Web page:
“The usage of water is rising because many factories are coming into Malaysia. However, Malaysia has sufficient water supply, it is just a matter of location.
“Penang is among the few states that has water supply issues, but this is not really concerning. Companies can choose to build their factories in other states like Kedah if Penang is unable to support the project. This is what is happening right now,” he says.
Wong notes the main crux of the problem is actually the shortage of workers at every level. Although there are no definite reasons as to why the majority of Malaysians choose not to work in factories, Wong speculates that it may be due to their preference for the gig economy which offers a more flexible working environment.
“When we talk about labour shortage in the chip industry, we are not referring to unskilled workers. In this sector, we need workers who have proper education, at least up to Form Five or Form Six in order to be able to be qualified to be trained as professional personnel in the factories,” he says.
Wong adds that Malaysia needs to employ talent from other countries as well to resolve the shortage of engineers in the industry.
“This shortage is also related to the number of students studying science and engineering in the country.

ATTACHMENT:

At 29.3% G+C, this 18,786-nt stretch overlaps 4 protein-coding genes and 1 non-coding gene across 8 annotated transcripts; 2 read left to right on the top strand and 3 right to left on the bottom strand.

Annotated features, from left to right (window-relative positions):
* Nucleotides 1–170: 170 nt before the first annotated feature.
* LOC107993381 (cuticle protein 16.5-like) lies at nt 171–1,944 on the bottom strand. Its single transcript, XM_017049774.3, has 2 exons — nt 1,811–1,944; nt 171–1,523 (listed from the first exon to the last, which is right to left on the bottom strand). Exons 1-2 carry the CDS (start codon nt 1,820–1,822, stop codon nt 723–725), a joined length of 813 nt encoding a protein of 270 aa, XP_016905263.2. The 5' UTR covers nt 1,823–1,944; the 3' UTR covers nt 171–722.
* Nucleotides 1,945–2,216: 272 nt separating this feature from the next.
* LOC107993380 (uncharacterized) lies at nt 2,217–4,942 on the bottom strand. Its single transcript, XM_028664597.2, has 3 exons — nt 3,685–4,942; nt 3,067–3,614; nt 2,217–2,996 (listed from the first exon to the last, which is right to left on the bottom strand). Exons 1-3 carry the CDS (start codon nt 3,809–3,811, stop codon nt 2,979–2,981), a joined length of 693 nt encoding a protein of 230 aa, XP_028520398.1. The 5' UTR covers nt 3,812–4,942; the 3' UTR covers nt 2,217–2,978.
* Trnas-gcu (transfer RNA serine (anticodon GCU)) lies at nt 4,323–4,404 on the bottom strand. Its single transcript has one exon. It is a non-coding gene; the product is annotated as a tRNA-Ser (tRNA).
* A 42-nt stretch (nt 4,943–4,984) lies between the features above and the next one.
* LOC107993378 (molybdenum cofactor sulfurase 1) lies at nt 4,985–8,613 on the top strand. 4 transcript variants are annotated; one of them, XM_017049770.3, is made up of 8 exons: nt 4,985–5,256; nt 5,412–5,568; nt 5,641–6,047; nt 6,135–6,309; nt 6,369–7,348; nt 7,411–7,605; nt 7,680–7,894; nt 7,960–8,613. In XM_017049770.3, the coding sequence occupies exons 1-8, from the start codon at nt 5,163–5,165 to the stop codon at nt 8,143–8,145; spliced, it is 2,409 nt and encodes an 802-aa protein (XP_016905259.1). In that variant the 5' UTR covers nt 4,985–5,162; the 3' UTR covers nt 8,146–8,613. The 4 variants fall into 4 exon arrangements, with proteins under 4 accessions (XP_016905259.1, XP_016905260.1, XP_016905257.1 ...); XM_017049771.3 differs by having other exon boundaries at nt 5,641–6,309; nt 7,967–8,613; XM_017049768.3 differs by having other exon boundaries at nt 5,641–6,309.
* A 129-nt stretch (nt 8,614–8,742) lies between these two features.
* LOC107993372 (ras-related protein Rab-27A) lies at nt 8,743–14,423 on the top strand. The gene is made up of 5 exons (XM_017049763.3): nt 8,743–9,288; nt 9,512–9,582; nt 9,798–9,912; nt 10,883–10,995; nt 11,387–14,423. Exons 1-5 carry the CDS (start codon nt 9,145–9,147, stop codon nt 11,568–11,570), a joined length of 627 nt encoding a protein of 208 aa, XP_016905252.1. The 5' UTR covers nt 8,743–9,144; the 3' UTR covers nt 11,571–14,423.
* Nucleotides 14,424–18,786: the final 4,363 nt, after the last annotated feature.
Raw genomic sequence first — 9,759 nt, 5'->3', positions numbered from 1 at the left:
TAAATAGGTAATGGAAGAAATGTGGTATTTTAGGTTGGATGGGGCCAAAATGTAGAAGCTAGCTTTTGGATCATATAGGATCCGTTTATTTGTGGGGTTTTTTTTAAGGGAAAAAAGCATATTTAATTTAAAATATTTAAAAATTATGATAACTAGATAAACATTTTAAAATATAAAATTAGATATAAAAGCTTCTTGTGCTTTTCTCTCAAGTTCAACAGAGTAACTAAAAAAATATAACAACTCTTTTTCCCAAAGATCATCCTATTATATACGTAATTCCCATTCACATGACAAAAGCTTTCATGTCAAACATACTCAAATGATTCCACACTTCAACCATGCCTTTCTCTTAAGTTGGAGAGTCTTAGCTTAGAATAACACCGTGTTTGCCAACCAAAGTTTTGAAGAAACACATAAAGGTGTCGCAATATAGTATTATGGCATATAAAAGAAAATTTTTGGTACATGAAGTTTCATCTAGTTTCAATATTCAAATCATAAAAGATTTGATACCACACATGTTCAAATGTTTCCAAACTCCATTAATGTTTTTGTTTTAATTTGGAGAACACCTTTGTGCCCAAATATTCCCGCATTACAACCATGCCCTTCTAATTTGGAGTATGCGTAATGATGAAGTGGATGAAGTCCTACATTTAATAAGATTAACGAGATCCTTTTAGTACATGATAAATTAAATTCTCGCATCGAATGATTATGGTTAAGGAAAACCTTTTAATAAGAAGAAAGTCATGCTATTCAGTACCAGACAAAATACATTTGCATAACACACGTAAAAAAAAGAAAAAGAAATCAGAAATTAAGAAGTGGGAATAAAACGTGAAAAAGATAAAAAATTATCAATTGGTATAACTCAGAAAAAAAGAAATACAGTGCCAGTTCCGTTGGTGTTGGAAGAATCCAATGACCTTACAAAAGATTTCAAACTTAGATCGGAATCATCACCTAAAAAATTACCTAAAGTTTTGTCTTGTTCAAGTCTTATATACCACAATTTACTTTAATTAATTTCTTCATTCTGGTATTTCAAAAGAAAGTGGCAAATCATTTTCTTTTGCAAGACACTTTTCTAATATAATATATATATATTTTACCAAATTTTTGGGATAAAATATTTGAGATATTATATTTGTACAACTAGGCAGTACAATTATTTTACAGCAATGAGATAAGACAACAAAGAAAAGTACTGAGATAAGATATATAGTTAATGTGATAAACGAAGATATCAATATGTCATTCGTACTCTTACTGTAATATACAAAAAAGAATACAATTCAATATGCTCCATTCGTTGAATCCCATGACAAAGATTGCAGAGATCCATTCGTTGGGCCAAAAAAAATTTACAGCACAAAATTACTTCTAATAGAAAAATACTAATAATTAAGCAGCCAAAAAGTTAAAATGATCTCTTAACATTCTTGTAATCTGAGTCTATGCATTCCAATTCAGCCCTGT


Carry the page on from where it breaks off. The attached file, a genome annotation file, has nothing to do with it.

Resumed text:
“The government should look into having programmes, like other countries are doing, that allow chip companies to hire students upon graduating to work for at least two years and the suitable candidates can be hired following that.”
Mida’s Arham concurs. He says the shortage of the right talent is a big hurdle for Mida to attract foreign direct investments.
“Although many big companies automate their production, they still require the right talents to run the machines and the production lines.
“Whenever Mida approaches foreign investors to invest in Malaysia, one of their main concerns is regarding the talent situation in our country,” he says.
One thing is for sure, the experts agreed regardless of geographical location or incentives, Malaysia has the potential to not only maintain its existing semiconductor ecosystem but expand it as well.
“Malaysia is very strategically located in Asean and can act as a base to cater to other markets in the region.
“We are also one of the countries in the Regional Comprehensive Economic Partnership that includes about one third of the world’s population. All these factors give Malaysia the edge when it comes to attracting more foreign direct investments into the country,” says Arham.
Wong says that a strong ecosystem, business-friendly government as well as having the right talent to move the chip industry are the reasons for Malaysia being an attractive place for investments.
“This year MSIA is celebrating 50 years. This means we have 50 years of experience in the semiconductor industry. We have the contractors, technical consultants who know how to construct chip manufacturing factories.
We also have a business-friendly government with initiatives and task forces like the Express Construction Permit and Pemudah, that are committed to reduce red tape and facilitate investments,” he says.
Source: The Star